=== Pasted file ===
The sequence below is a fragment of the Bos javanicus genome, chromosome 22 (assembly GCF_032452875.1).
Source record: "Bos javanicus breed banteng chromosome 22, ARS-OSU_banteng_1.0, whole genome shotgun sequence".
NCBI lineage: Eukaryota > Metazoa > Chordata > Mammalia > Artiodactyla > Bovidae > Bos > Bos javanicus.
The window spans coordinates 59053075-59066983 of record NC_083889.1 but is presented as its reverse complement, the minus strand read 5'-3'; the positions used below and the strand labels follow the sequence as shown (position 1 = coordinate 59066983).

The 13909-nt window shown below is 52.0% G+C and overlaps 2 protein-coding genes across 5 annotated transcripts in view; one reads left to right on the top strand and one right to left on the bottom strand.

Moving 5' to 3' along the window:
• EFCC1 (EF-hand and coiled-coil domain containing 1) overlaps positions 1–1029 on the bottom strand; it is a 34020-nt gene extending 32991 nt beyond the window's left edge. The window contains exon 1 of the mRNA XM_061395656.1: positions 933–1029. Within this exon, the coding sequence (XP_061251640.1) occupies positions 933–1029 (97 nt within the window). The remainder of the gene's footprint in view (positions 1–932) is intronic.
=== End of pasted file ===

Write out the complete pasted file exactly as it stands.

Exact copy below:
The sequence below is a fragment of the Bos javanicus genome, chromosome 22 (assembly GCF_032452875.1).
Source record: "Bos javanicus breed banteng chromosome 22, ARS-OSU_banteng_1.0, whole genome shotgun sequence".
NCBI lineage: Eukaryota > Metazoa > Chordata > Mammalia > Artiodactyla > Bovidae > Bos > Bos javanicus.
The window spans coordinates 59053075-59066983 of record NC_083889.1 but is presented as its reverse complement, the minus strand read 5'-3'; the positions used below and the strand labels follow the sequence as shown (position 1 = coordinate 59066983).

The 13909-nt window shown below is 52.0% G+C and overlaps 2 protein-coding genes across 5 annotated transcripts in view; one reads left to right on the top strand and one right to left on the bottom strand.

Moving 5' to 3' along the window:
• EFCC1 (EF-hand and coiled-coil domain containing 1) overlaps positions 1–1029 on the bottom strand; it is a 34020-nt gene extending 32991 nt beyond the window's left edge. The window contains exon 1 of the mRNA XM_061395656.1: positions 933–1029. Within this exon, the coding sequence (XP_061251640.1) occupies positions 933–1029 (97 nt within the window). The remainder of the gene's footprint in view (positions 1–932) is intronic.